|Antigua and Barbuda||3||2%|
Likewise, the primary Russian Pacific port of Vladivostok can be seen here:
|Antigua and Barbuda||3||2%|
Put together, what can be seen over the last two months is a clear decline in the number of ships arriving at Russian ports since the invasion was unleashed on February 24th. This development can be seen in great detail across different economic sectors, with this chart covering 2022 thus far:
The hardest export nut to crack
The clearest and most potent missing aspect of the current sanctions is the exemption of oil and gas products from Russia to Europe, especially to the biggest consumer, Germany. Only the Baltic States and the United States have thus far cut off gas shipments, a fact that Ukraine’s government is not-so-subtly encouraging the rest of Europe to do.
Although the more high-profile delivery system for Russian natural gas to Europe is via pipelines, tankers are also a crucial element of Russia’s energy-export infrastructure. Although there is some evidence that Russian oil tankers are beginning to play cat-and-mouse games by turning off transponders for extended periods, it is clear that the dwindling market for Russian oil is having an effect. The number of crude oil tankers leaving Russian ports has clearly dropped in recent weeks:
Liquefied natural gas (LNG) departures saw a spike immediately before the invasion but traffic has now fallen:
With energy products being virtually the only current significant source of cash income for the Russian economy—prior to the war these represented over 40% of Russian exports—tracking their shipment via tankers will be of great interest to Western intelligence agencies that are tasked with enforcing sanctions.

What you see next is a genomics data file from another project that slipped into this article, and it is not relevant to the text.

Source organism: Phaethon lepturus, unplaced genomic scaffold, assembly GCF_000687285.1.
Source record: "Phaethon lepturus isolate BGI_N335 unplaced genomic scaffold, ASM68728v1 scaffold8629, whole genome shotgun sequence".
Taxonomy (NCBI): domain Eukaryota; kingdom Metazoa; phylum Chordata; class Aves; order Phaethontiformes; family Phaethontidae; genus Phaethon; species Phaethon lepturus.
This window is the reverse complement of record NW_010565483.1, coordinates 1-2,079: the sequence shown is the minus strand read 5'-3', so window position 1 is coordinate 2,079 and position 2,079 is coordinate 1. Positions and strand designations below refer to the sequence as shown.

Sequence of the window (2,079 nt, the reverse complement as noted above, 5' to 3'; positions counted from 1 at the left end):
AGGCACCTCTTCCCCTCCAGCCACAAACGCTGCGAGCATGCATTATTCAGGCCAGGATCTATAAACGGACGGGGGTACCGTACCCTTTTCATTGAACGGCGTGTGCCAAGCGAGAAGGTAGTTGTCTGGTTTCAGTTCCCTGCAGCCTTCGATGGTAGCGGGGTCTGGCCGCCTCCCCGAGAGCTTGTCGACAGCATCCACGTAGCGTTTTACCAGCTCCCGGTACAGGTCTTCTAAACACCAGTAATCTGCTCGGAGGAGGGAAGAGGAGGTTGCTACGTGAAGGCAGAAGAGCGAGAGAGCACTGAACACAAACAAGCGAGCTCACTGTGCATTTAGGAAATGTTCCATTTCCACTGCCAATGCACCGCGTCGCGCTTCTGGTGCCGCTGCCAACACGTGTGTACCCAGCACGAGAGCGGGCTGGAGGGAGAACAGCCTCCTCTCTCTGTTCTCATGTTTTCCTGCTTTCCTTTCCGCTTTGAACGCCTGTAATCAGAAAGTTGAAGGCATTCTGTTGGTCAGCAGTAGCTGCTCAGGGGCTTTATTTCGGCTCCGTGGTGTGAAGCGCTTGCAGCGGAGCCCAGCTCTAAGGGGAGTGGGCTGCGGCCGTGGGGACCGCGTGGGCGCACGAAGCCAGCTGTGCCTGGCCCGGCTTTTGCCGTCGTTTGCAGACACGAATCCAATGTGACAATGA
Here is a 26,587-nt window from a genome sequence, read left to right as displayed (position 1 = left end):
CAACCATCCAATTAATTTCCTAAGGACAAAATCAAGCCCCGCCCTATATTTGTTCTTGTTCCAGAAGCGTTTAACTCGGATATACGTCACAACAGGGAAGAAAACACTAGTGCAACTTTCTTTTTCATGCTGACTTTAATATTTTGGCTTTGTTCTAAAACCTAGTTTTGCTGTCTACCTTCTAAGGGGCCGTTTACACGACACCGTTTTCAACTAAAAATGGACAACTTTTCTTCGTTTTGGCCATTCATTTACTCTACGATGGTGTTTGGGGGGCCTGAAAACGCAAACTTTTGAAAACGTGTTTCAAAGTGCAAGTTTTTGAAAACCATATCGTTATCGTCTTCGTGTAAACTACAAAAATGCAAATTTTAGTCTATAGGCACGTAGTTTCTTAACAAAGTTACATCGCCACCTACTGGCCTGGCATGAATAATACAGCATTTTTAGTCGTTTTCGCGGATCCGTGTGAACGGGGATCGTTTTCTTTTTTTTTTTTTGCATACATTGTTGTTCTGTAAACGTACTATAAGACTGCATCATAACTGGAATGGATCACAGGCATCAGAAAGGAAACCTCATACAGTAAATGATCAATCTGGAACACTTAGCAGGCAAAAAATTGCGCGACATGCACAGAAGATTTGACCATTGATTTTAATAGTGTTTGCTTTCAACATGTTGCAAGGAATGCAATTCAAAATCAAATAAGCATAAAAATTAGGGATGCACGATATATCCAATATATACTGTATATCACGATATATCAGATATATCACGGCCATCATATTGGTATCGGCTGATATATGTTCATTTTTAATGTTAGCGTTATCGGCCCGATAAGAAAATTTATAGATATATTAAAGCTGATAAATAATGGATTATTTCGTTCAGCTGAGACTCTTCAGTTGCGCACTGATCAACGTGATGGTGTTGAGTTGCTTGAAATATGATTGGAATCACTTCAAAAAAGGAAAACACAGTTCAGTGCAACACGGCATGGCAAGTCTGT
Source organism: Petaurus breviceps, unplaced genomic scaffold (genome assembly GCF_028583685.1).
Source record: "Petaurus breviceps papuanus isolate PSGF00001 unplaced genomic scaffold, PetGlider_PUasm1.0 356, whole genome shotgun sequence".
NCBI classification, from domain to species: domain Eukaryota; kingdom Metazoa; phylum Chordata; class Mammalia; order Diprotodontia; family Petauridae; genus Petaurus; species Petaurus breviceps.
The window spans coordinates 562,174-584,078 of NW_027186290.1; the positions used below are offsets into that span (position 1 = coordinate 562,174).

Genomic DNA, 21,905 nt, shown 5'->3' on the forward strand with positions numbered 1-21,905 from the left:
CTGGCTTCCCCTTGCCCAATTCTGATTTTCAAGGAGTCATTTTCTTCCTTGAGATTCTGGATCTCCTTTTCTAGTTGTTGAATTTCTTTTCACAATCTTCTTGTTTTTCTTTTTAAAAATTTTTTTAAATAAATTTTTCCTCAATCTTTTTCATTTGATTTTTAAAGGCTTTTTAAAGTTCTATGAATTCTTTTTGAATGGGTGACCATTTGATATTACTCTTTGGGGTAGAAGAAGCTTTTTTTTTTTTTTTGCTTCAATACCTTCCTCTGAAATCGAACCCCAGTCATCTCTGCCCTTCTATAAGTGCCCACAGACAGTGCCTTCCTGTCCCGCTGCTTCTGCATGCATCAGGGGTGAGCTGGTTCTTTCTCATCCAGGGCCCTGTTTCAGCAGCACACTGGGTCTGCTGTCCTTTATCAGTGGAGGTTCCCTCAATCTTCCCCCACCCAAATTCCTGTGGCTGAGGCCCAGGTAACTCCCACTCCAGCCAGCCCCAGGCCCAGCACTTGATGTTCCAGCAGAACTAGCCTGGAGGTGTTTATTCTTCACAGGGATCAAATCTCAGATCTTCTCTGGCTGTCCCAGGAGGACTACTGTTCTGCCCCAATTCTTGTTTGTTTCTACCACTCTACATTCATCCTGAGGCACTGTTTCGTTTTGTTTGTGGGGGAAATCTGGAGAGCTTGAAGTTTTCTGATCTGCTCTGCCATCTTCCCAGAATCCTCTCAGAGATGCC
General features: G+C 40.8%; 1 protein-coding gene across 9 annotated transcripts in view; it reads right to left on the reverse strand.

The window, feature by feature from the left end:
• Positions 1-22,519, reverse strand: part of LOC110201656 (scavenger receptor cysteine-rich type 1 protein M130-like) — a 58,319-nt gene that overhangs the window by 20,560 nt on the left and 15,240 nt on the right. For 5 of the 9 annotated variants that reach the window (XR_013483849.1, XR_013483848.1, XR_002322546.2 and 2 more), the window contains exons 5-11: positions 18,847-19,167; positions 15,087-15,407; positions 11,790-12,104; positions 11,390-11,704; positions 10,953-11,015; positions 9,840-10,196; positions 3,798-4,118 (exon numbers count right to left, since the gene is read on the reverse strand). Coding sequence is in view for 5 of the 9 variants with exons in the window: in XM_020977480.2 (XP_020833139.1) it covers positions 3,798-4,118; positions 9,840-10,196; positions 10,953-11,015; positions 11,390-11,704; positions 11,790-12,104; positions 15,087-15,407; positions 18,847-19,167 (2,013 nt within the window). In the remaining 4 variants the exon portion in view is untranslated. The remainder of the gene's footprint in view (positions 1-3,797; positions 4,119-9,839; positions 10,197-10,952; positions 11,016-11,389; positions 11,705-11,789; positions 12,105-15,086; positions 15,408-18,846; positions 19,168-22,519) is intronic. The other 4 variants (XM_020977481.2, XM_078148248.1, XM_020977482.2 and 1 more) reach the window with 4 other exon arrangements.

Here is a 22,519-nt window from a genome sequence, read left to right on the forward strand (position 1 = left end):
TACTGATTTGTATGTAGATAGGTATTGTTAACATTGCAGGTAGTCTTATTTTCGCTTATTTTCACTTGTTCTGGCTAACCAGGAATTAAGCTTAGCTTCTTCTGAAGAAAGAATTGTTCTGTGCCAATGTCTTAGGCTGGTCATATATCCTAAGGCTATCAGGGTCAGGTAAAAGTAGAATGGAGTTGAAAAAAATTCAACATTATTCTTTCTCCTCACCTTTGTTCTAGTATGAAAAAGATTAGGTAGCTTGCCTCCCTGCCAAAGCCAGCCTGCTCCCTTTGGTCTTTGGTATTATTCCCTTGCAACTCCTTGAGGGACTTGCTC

Areas of interest to track
Several key areas will be important to the outcome of the war in Ukraine.
Trade with the East
One of the most important factors regarding economic pressure on Russia is how robust China will be in supporting its ally. While China has not joined in sanctioning Russia, a failure on its part to pick up the slack demand for Russian products due to both the sanctions and consumer boycotts of Russian goods will be important.
China is Russia’s largest export customer, accounting for about 15% of its sales, though this is less than the European Union’s portion. Given the vast distances between Russia’s industrial base in the west and China, overland transport is not nearly as efficient as seaborne shipping. Will there be an increase in Chinese ship traffic in Russian waters that shows an uptick in Chinese imports from a now beleaguered Russian economy? Here’s the current situation:
An isolated piece of Mother Russia